I have been thinking long and hard about the state of politics in New York. We are a national disgrace and laughingstock.
Our state legislature has been called the most dysfunctional in the country, and most opinion-makers voicing an opinion on the subject have agreed with the description. We have had a most unusual situation with the recent resignation of a governor, Eliot Spitzer, who was in office for a little more than a year, for using hookers and engaging in other possibly criminal conduct.
This followed the resignation of the newly-re-elected state comptroller, Alan Hevesi, for using state resources to provide assistance for his wife. The recent sudden departure of the state senate majority leader, Joe Bruno, followed.
Bruno, before he resigned, apparently called U.S. law enforcement authorities to ask if his resignation would cause them to end their investigation of his business activities then and still under investigation, and was told no. Now we have a state legislature totally dominated by the speaker, Sheldon Silver, who while conducting the state’s affairs, allegedly also draws $1 million per year as a law firm partner in a state where the trial lawyers wield great influence on state legislation.
Then there is the enormous influence of the municipal unions on the state legislature and the laws it enacts affecting the relationship of those unions and New York City, particularly with respect to pensions. Those pension increases imposed by the state cost the city of New York billions of dollars in increases, most not agreed to by the city and adversely impacting on city services by causing cuts in service.
While the city has limited the terms of its city council by referendum, the state legislature rarely sees sitting members lose at the election polls, with on average less than 3 percent of the state legislators losing in any general election.
In 1999, we saw city legislators led by Speaker Shelly Silver disgracefully vote to successfully abolish the commuter tax paid by non-residents to the city for the services they receive here including police, fire and sanitation, depriving the city of more than $500 million dollars a year in tax revenues. No city legislator lost support of editorial boards, union support or has been punished at the election polls for that traitorous act.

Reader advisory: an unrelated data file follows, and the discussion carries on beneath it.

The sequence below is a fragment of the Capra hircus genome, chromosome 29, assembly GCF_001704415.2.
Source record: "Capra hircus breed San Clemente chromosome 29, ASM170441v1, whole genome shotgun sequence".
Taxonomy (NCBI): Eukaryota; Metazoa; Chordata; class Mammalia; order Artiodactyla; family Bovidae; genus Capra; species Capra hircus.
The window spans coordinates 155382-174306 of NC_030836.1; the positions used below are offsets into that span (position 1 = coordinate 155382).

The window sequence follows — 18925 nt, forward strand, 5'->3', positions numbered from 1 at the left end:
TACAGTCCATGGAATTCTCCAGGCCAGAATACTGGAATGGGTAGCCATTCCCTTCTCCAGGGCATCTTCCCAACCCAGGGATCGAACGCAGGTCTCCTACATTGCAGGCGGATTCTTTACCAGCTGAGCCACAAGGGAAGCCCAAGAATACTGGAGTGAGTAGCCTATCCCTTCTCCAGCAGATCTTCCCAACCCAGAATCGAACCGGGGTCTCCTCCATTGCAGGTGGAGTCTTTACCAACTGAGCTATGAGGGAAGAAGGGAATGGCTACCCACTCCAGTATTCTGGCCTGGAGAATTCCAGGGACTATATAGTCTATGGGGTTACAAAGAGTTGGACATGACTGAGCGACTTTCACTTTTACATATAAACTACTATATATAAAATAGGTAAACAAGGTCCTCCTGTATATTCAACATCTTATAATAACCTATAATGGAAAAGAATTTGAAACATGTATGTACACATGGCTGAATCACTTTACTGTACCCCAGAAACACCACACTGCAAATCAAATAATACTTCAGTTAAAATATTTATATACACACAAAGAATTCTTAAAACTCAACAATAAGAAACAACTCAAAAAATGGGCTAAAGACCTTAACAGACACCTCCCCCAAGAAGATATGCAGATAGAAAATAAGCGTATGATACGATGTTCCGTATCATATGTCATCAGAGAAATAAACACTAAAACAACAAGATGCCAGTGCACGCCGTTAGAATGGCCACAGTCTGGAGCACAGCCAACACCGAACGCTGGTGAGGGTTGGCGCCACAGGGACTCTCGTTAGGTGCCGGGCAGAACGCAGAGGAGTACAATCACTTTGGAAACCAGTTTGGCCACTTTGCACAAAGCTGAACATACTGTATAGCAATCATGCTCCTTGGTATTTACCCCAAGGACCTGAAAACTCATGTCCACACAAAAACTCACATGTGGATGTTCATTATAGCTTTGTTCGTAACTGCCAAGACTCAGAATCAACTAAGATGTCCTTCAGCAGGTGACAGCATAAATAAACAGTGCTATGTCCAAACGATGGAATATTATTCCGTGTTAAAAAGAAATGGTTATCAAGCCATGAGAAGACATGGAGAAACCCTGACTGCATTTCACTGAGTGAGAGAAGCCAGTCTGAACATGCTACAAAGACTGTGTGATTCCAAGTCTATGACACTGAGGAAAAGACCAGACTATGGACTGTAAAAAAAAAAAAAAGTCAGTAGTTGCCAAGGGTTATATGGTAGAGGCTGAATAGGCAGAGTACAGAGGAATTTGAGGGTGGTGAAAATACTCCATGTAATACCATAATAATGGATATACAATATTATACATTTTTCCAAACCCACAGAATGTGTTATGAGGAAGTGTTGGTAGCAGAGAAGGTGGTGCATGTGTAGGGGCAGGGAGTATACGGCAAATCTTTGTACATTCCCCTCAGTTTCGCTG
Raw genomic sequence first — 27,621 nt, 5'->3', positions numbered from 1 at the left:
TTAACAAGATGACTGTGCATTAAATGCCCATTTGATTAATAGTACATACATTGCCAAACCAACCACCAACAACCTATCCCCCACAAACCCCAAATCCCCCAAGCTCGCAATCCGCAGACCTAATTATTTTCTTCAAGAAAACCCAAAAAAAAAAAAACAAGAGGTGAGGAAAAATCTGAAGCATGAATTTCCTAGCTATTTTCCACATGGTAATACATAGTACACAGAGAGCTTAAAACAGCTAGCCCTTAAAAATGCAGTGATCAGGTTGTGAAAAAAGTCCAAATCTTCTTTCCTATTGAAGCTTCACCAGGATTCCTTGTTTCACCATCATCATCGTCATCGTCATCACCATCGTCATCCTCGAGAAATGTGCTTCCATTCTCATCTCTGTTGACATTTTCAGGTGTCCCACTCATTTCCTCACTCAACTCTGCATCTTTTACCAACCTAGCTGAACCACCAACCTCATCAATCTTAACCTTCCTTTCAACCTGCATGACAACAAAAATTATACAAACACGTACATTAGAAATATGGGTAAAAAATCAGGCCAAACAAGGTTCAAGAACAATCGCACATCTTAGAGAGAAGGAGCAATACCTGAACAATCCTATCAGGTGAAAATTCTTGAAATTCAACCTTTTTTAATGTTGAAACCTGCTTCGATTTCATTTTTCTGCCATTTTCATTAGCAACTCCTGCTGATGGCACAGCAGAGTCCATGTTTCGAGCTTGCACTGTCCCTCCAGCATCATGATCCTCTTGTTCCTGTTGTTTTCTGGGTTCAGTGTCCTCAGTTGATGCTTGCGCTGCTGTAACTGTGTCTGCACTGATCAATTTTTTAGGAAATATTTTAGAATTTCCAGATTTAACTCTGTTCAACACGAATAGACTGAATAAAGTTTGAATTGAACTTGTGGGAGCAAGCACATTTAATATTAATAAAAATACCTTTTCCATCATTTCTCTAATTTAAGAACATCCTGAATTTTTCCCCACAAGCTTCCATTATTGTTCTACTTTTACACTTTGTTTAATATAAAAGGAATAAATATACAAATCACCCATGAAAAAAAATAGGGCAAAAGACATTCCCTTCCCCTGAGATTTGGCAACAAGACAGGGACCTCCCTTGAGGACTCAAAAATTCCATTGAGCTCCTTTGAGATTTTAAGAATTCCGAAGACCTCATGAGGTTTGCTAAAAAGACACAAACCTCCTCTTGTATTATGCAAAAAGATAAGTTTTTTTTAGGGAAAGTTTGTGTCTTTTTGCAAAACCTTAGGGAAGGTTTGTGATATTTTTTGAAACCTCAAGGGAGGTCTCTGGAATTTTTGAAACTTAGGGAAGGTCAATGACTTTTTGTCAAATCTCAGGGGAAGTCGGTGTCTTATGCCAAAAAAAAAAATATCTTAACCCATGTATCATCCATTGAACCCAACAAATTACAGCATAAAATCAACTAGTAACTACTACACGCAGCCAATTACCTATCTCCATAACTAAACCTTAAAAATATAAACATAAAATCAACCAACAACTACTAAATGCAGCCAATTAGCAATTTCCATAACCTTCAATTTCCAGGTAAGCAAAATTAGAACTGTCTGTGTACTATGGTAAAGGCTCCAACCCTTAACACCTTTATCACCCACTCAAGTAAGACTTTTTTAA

Using the words of the late Bill Buckley in another context, what to do in this zoo-like atmosphere?
I propose that we use the tactic employed in New York City back in the 1950s through the 1960s and expand it. What was that tactic?
The formation of a reform wing in the Democratic Party. It was led by a group of revered citizens — Mrs. Eleanor Roosevelt, Sen. Herbert Lehman, Mayor Robert Wagner, and others. The reformers undertook primaries against the regulars and beat many of them.
I had the privilege of running against the boss of bosses as he was referred to — Carmine De Sapio — leader of Tammany Hall, the Democratic organization running Manhattan. I was not the first to beat him in 1963 in a Democratic primary for District Leader in Greenwich Village. He was first defeated in 1961 by James Lannigan.
Those victories led to many reform changes in Manhattan which spread to the other boroughs. Regrettably, as often happens, reform ultimately tires with the return of the regular forces.
What we should do is improve on the reform model and create a new party which will state in its manifesto that it is running against the candidates of both the Democratic and Republican parties and has as its goal the sweeping out of Albany of all incumbents — the bad and the good — replacing them with the new party’s candidates.
After two elections in which the new party is successful, it should agree to dissolve and allow the Democratic and Republican parties to once again take over, vying against one another on a philosophical basis, hoping they have learned their lesson and become functional.
So how do we start? We have to find those five New Yorkers willing to do what Mrs. Eleanor Roosevelt and Herbert Lehman, et al., did — step forward and lead such an effort.
If they do, we can turn our state of deplorable politics around and once again be proud to be citizens of the great Empire State that produced FDR, Al Smith, and Fiorello LaGuardia, among others.
This need not be a dream. It can become a reality.
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